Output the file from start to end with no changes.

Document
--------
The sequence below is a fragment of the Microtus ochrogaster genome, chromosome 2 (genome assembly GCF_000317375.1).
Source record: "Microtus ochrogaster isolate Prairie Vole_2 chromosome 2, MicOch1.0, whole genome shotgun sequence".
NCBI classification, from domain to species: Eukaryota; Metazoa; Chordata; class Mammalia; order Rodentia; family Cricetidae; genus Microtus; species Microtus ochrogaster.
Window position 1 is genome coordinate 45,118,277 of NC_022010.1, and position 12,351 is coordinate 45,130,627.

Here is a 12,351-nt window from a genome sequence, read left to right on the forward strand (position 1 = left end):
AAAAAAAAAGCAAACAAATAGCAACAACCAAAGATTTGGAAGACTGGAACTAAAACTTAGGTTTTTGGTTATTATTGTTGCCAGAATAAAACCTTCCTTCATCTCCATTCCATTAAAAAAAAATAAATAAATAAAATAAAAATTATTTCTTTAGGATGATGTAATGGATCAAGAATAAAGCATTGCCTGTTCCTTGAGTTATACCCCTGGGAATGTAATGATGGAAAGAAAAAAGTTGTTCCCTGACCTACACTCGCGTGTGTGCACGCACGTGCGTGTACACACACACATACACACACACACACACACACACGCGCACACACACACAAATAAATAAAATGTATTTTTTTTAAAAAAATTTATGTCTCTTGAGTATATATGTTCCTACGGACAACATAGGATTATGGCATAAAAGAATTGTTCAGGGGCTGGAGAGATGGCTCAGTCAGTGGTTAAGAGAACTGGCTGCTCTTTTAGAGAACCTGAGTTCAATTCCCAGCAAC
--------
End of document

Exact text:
The sequence below is a fragment of the Microtus ochrogaster genome, chromosome 2 (genome assembly GCF_000317375.1).
Source record: "Microtus ochrogaster isolate Prairie Vole_2 chromosome 2, MicOch1.0, whole genome shotgun sequence".
NCBI classification, from domain to species: Eukaryota; Metazoa; Chordata; class Mammalia; order Rodentia; family Cricetidae; genus Microtus; species Microtus ochrogaster.
Window position 1 is genome coordinate 45,118,277 of NC_022010.1, and position 12,351 is coordinate 45,130,627.

Here is a 12,351-nt window from a genome sequence, read left to right on the forward strand (position 1 = left end):
AAAAAAAAAGCAAACAAATAGCAACAACCAAAGATTTGGAAGACTGGAACTAAAACTTAGGTTTTTGGTTATTATTGTTGCCAGAATAAAACCTTCCTTCATCTCCATTCCATTAAAAAAAAATAAATAAATAAAATAAAAATTATTTCTTTAGGATGATGTAATGGATCAAGAATAAAGCATTGCCTGTTCCTTGAGTTATACCCCTGGGAATGTAATGATGGAAAGAAAAAAGTTGTTCCCTGACCTACACTCGCGTGTGTGCACGCACGTGCGTGTACACACACACATACACACACACACACACACACACGCGCACACACACACAAATAAATAAAATGTATTTTTTTTAAAAAAATTTATGTCTCTTGAGTATATATGTTCCTACGGACAACATAGGATTATGGCATAAAAGAATTGTTCAGGGGCTGGAGAGATGGCTCAGTCAGTGGTTAAGAGAACTGGCTGCTCTTTTAGAGAACCTGAGTTCAATTCCCAGCAAC